Not a life list

Life Lists seem to be the Thing these days, under whatever name you want to use.  I just… can’t get on board, for some reason.  I think it might be that I don’t dream big enough.

When I was 8 years old, I knew how I wanted my life to go.  I wanted to grow up (er), graduate high school (check), go to university (check), get a job in a shiny office tower downtown (the last office tower was shinier, but check, and I do have my own office, which: double plus check), get married (check), buy a house (check) and have babies (soon to be checked?).  So.  My life is very much on the path to be the life I’ve always wanted.  And I’m happy and like it that way.  I don’t have any burning need to set the world on fire or become famous or really rich or a published author or a rock star or anything else.  My life desire has always been to just … live a good and mostly happy life.  I’m painfully aware of how lucky I am to be in the position to have my needs met by life.

My grandparents survived the war in Germany.  My grandfather fought at both fronts and survived a Siberian POW camp – escaping once to walk to Austria before being caught, and then starving himself to the point where he was sent back to Germany weighing less than 100 pounds.  My grandmother lost part of her ear to a fighter pilot while she ran for cover, with her baby in one arm and little girl in the other. They came to Canada after the war with almost nothing, with three kids, and then lost everything else in a house fire a few years later. Their oldest daughter died at 17. Their lives were harder than I can possibly imagine.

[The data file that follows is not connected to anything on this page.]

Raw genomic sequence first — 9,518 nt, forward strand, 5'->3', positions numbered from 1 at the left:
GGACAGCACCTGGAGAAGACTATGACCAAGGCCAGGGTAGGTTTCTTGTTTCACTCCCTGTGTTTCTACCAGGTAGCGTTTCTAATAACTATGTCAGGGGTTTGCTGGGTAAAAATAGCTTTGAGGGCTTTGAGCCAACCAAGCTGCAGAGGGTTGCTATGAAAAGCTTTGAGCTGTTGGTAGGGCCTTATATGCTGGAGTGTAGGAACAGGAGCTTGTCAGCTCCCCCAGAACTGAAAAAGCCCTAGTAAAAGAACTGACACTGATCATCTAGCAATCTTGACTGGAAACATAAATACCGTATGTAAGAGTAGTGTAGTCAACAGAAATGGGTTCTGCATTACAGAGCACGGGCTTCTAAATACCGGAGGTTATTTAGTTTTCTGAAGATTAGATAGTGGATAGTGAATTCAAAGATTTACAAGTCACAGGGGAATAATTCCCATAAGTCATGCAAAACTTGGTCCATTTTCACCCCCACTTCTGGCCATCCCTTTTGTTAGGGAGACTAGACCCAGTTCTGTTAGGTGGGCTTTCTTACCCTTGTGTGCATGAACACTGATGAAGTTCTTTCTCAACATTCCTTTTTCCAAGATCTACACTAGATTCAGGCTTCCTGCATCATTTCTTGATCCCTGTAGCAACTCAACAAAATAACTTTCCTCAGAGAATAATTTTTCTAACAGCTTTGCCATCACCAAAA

But they came to Canada for a better life, and here I am, 58 years later, and my life is good. My life is grand. Bad things have happened to me, and I’ve hurt and felt loss and death and all that, but I have a good life. A blessed life. I’ve never been shot at, or starved, or tortured. I think the fact I don’t feel the need to dream bigger and better stems from the fact that I’m already living my dreams. (And that sounds so much cheesier than I mean it to.) I’m incredibly lucky and I know it. While I hardly feel done yet – there’s so much more to see and do – I’m more than happy with my pleasant middle class life and good job and ample travel opportunities and lovely house and wonderful husband and good friends and healthy savings and so on.

So any life list I could have would either be too small or too large. (Go to Panama / figure out what I want to be when I grow up.) Going to Panama is easy – save money, get vacation time, plan, and go. The latter seems impossible, and likely to be something that develops as I age, and will always be a work in progress.


3 responses to “Not a life list

  1. Hi Morgan,

    I’ve read your stuff on APW before – hit home with me because my dad’s passed away as well. So, I clicked over here due to your APW comment and I have to say, I LOVE this post.

    I’m totally not sold on Life Lists either. In a weird way, they seem totally constricting. Who’s to say you’ll want to the same big dreams when you’re 40 that you do now? And there’s absolutely nothing wrong with an standard, ordinary life…in a way, they seem to praise only the extraordinary and not the satisfaction of the day-to-day. I’ve seen so many posts just extolling them and this is the first I’ve seen that I can actually identify with – yay!

  2. I’m so glad it’s not just me! I sometimes feel like the boring middle class stick in the mud. Which, I’m actually pretty okay with, it just sometimes feels like a fairly lonely place to admit to being: happy with your life now.

  3. On a similar note:
    My mom was here last week and we had a lot of long conversations about her parents – her dad died before I was born but I have always felt a kinship with him based on stories I’ve heard – I told her this and she told me, “He would have LOVED you!” – which was as huge a gift as I can remember receiving, ever.

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